They still have a vast scrap yard in the middle of the desert. It's located between Phoenix and Tuscon (as I recall) and it's where they park all those obsolete military aircraft they bought with our billions and billions of tax dollars.
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Message 1215247 - Posted: 7 Apr 2012, 20:13:22 UTC - in response to Message 1215244.

Head scratcher #(n+1)

THE NIGHT WATCHMAN

Once upon a time the government had a vast scrap yard in the middle of a desert.


They still have a vast scrap yard in the middle of the desert. It's located between Phoenix and Tuscon (as I recall) and it's where they park all those obsolete military aircraft they bought with our billions and billions of tax dollars.

Davis Monthan AFB boneyard in Tuscon.

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Message 1215534 - Posted: 8 Apr 2012, 7:46:51 UTC - in response to Message 1215202.
Last modified: 8 Apr 2012, 7:53:04 UTC

They sure can create jobs!

Problem is, government jobs are not self-sustaining.

government employee wages = government employee wages - income tax


Explain whether you are referring to federal govt. or state govt. jobs, or if you think this does not matter, state this.
Clarify what you mean by "self-sustaining".
As an employee of a state university, I can tell you more than income tax is removed from each of my paychecks. Same as the last state university I taught at, though the previous one was in another state and paid me more than additional $10000 per year than what I make here.
I can also tell you that I started my teaching career at a community college (part of the SUNY system, making me an employee of either the state or county government), as a part-timer, while working on my Master's degree. Along with that part-time teaching, I also tutored in the college's Learning Center. Between these two things, for 1991-1996 dollars, while what I made was far from putting me in the 1%, was a very nice amount for part-time work. I am pretty sure my working in retail, like I did as an undergrad, would not have pulled in the same kind of money for me.


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Message 1215579 - Posted: 8 Apr 2012, 9:54:36 UTC
Last modified: 21 Mar 2014, 12:58:40 UTC

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Message 1215640 - Posted: 8 Apr 2012, 14:04:48 UTC - in response to Message 1215579.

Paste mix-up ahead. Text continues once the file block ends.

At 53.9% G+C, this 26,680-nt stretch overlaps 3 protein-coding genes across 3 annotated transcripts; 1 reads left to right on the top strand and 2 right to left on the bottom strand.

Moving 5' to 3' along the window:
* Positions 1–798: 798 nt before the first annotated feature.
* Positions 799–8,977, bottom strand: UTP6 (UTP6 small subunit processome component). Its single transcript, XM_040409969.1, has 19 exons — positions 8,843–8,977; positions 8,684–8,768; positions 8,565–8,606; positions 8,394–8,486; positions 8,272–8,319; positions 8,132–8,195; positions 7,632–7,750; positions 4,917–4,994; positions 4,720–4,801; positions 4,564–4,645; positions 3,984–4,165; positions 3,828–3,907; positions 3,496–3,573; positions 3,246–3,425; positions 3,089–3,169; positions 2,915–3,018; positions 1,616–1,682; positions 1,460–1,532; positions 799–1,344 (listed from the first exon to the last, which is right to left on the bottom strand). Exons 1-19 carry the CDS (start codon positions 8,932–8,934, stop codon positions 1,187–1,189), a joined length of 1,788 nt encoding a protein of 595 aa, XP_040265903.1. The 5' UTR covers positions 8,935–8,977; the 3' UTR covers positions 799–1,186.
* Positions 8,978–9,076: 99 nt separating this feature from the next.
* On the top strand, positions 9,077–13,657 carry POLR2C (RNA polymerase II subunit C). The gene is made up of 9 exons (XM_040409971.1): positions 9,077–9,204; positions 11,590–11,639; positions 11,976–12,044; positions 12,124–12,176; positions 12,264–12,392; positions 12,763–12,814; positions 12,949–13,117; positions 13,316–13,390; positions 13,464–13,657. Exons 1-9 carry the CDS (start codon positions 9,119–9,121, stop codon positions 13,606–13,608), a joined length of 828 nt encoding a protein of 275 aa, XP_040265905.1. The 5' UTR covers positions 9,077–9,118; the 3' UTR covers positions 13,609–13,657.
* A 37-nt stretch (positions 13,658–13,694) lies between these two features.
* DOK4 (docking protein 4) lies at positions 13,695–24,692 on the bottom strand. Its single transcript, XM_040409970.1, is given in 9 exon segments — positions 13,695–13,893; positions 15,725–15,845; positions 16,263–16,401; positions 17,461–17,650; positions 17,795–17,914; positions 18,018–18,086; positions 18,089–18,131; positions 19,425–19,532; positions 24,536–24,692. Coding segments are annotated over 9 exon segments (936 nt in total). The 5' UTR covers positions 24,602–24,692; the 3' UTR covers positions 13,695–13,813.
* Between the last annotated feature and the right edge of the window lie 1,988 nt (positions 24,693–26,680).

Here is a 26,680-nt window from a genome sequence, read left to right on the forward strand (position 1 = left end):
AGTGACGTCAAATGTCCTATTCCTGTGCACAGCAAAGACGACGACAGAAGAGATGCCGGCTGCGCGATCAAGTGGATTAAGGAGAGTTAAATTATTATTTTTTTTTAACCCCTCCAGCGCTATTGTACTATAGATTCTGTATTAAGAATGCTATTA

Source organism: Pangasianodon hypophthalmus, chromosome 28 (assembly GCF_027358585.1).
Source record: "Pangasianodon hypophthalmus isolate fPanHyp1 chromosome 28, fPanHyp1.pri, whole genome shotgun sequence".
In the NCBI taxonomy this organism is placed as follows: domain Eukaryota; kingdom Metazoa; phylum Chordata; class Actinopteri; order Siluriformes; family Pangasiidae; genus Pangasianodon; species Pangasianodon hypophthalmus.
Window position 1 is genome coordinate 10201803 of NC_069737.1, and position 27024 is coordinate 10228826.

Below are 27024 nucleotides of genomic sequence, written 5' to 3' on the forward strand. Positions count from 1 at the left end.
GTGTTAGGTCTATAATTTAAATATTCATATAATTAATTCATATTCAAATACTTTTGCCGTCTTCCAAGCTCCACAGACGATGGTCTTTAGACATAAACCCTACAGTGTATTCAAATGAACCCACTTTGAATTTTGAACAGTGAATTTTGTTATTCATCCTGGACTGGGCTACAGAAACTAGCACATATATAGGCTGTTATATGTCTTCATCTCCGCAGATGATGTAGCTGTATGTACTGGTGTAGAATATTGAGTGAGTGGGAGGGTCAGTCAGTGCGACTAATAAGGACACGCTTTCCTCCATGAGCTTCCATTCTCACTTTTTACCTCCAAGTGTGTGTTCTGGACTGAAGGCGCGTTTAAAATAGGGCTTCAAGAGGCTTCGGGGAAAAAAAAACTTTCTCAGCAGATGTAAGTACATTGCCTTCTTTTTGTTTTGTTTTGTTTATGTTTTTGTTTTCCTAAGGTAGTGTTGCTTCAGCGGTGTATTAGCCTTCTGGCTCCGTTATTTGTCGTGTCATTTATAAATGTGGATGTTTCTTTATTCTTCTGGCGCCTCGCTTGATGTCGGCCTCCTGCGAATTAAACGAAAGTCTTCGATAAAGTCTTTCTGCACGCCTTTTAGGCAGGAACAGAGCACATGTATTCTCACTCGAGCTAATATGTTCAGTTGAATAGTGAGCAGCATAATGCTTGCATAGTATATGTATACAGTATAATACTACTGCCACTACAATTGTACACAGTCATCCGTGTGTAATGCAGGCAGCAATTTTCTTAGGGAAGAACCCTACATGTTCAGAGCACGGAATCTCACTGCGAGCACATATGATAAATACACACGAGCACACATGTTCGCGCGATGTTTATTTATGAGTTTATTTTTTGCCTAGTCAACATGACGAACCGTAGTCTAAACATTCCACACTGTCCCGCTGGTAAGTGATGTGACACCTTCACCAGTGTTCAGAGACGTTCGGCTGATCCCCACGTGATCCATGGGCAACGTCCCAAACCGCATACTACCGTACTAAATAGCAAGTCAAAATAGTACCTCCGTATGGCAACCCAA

The example I used specifically referred to federal government jobs. But my point applies to all levels of government jobs.

My point is, government employees get paid out of some fund generated by tax revenue. So, mathmatically, government employees are not self-sustainable. Government employees *must* be supported by the producers of the nation/state/county/city.

Yes, I know *more* than income tax is removed from your paycheck. Yes, I know government jobs pay *more* than private sector jobs. Neither of these was my point.

I get nauseated whenever I hear someone say raising taxes on the rich is good for the economy because it creates jobs.

From the UK that looks like a strange comment. Here the government has decreased the highest rate of personal tax because they say the high rate was driving the rich away and it is the rich that own or invest in companies that create more jobs. And more jobs means more taxes collected for the government, therefore we need more rich people.

Head Scratcher #(n+1)

http://m.washingtontimes.com/news/2012/apr/7/simmons-bill-cosby-weighs-trayvon-martin-case/

Is it the gun? Or the person carrying the gun?

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Message 1215657 - Posted: 8 Apr 2012, 14:54:42 UTC - in response to Message 1215579.



Yes, I know *more* than income tax is removed from your paycheck. Yes, I know government jobs pay *more* than private sector jobs. Neither of these was my point.


Thought you'd slip that one by didn't you? ONce again we get to point out that the only gov't jobs that pay better are the non degree jobs. ie Janitors and clerks. Any job that requires a degree gets paid substantially less as the degrees get higher. Don't make me pull out the statistics, again. Although I can clearly see your point is to confuse fact with fiction and create a sense of honesty in your statements when their is only falsehood

Lets move on to another of your points

I get nauseated whenever I hear someone say raising taxes on the rich is good for the economy because it creates jobs.

I feel for you. Regardless on how nauseated you get it still doesn't refute the fact that when the rich pay more in taxes the nation does better as a whole. Since we are only talking about your nausea I say take some imodium and call your doctor in the morning.